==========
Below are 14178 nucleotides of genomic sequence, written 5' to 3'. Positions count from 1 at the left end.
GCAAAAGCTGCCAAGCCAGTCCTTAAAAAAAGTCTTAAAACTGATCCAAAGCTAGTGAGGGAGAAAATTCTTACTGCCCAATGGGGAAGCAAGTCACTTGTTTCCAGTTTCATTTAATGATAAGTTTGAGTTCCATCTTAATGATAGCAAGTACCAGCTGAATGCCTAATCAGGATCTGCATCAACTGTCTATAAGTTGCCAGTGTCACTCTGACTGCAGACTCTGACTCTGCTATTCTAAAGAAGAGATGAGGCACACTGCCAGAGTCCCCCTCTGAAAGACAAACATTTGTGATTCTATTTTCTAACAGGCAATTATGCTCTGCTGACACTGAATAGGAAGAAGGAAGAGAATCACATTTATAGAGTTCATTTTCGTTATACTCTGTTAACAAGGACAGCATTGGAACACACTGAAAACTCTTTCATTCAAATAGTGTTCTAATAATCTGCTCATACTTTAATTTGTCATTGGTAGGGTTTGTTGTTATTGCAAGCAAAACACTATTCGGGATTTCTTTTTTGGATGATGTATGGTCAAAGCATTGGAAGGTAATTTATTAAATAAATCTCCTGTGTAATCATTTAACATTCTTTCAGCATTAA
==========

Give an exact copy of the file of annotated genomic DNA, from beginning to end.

Below are 14178 nucleotides of genomic sequence, written 5' to 3'. Positions count from 1 at the left end.
GCAAAAGCTGCCAAGCCAGTCCTTAAAAAAAGTCTTAAAACTGATCCAAAGCTAGTGAGGGAGAAAATTCTTACTGCCCAATGGGGAAGCAAGTCACTTGTTTCCAGTTTCATTTAATGATAAGTTTGAGTTCCATCTTAATGATAGCAAGTACCAGCTGAATGCCTAATCAGGATCTGCATCAACTGTCTATAAGTTGCCAGTGTCACTCTGACTGCAGACTCTGACTCTGCTATTCTAAAGAAGAGATGAGGCACACTGCCAGAGTCCCCCTCTGAAAGACAAACATTTGTGATTCTATTTTCTAACAGGCAATTATGCTCTGCTGACACTGAATAGGAAGAAGGAAGAGAATCACATTTATAGAGTTCATTTTCGTTATACTCTGTTAACAAGGACAGCATTGGAACACACTGAAAACTCTTTCATTCAAATAGTGTTCTAATAATCTGCTCATACTTTAATTTGTCATTGGTAGGGTTTGTTGTTATTGCAAGCAAAACACTATTCGGGATTTCTTTTTTGGATGATGTATGGTCAAAGCATTGGAAGGTAATTTATTAAATAAATCTCCTGTGTAATCATTTAACATTCTTTCAGCATTAA